Yup, mauman is spot on. You don't need more than -18v or slightly less for the LM7915. The main concern - is the regulator voltage actually fluctuating, or just the supply voltage to it? I do wonder what might be causing such a fluctuation...perhaps current draw is itself causing an issue.

Ricotjuh

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Re: Weird behavior power supply Total Recall
« Reply #3 on: November 23, 2021, 03:55:22 AM »
Thanks for the quick responses.
The power supply is a well-known (by Dutch standards) Delta Elektronika E030-1. This power supply is known for its good performance. I'm assuming that's not the problem here.

The voltage on one side of resistor R57 remains constant (-24.3V). There is an error on the side connected to the zener diode and the LM7915.
What is the reason for this zener? At a voltage of -24V, this zener will still do nothing, since it has a working voltage of 30V. Doesn't this protect the LM7915 only if the offered voltage is higher than 30V?
Could I remove it for the test?
I will take pictures of the test setup tonight and measure the whole thing without ICs.

Another question. The wires from the chorus/vibrato switch run along the power supply wires. Could this also be of some influence?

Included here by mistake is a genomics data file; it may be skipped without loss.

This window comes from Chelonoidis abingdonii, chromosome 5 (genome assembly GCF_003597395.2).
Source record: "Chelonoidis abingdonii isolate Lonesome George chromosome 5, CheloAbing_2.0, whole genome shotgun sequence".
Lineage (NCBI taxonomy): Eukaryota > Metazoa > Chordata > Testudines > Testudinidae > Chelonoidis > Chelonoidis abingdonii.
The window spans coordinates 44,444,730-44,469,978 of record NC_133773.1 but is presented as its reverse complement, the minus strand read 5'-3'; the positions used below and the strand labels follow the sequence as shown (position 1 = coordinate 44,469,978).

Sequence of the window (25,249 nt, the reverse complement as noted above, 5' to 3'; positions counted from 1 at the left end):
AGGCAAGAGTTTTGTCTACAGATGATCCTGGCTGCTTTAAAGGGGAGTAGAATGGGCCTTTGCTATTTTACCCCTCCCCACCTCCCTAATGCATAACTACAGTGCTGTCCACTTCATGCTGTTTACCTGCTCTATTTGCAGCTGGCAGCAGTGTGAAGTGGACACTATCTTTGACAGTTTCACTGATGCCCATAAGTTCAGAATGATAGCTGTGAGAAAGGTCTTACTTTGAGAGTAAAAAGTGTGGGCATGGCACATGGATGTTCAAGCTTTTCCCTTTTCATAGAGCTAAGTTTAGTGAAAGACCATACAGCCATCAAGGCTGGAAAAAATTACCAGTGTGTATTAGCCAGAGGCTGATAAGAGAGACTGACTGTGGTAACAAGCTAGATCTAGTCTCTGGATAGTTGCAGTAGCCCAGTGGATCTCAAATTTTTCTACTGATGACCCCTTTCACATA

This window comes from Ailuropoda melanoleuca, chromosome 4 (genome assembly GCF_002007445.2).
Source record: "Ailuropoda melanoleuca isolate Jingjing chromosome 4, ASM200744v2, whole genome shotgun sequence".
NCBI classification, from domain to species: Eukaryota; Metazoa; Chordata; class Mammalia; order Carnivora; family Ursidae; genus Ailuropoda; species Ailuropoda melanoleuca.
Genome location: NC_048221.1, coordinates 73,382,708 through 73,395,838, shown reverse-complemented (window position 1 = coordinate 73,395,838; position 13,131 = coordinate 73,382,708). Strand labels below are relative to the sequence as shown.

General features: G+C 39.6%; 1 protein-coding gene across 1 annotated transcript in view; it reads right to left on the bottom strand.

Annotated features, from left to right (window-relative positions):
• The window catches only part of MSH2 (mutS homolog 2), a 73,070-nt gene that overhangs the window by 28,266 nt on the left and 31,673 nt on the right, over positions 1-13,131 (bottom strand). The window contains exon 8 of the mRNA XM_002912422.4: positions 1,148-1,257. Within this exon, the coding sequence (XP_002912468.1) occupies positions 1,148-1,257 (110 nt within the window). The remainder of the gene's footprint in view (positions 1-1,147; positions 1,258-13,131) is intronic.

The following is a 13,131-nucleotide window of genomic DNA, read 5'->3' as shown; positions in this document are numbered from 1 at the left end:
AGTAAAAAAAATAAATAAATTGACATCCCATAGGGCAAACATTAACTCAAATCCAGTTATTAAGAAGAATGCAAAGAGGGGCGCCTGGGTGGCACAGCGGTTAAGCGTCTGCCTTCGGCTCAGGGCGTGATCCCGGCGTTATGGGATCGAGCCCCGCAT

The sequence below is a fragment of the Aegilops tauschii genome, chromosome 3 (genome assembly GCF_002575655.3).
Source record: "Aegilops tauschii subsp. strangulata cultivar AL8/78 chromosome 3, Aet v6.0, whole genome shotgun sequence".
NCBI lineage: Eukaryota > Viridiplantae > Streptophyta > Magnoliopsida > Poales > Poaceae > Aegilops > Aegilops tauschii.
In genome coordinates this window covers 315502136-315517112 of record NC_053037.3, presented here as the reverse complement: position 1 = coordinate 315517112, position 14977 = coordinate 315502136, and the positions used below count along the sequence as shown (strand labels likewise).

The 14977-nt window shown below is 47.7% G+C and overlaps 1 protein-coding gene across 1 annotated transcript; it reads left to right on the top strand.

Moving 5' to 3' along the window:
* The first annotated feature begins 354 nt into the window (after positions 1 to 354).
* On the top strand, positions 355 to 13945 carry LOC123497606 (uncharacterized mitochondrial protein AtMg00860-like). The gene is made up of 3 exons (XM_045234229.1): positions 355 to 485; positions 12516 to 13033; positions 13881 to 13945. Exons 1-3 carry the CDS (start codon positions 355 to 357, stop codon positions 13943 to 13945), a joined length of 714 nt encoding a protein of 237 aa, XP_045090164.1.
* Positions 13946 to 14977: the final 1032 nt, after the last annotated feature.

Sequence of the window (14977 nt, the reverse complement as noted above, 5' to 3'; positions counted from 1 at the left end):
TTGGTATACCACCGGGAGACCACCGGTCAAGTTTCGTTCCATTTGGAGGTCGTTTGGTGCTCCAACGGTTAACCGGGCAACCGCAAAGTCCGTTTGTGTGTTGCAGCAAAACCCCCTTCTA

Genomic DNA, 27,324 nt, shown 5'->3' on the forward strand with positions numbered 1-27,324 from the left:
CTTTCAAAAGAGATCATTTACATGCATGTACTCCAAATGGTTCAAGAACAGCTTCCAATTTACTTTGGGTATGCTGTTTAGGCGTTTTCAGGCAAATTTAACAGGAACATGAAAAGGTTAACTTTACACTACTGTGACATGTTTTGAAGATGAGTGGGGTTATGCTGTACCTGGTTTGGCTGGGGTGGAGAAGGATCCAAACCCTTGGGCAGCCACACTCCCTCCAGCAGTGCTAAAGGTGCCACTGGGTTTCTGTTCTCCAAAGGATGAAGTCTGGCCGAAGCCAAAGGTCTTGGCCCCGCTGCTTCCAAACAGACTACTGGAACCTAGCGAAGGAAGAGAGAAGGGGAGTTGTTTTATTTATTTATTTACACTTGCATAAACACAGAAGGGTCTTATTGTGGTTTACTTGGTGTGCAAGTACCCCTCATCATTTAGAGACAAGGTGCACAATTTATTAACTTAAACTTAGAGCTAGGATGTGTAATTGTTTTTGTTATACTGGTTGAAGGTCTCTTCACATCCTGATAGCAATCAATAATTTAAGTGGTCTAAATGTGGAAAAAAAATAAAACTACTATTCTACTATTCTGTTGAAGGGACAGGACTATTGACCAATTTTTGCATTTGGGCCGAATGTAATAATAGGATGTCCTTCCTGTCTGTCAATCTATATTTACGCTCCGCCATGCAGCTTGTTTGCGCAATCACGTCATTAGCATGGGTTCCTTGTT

Ricotjuh

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Re: Weird behavior power supply Total Recall
« Reply #4 on: November 23, 2021, 05:39:00 PM »
Okay, here we go. Here are some measurements. To start with all ICs removed.
Then the voltages are stable and appear to be correct.
Then I put IC9 back. Then the voltage fluctuations appear on the input pin of the 7915. The voltage after R57 also drops a bit. However, the voltage is still so high that the voltage on the output of the regulator remains stable at -15V. Then I keep putting an IC back and do another measurement. The voltage at the input of the regulator continues to fluctuate and drops downwards. Until all ICs are inserted. From that moment on, the voltage has dropped so far that the output of the 7915 also fluctuates.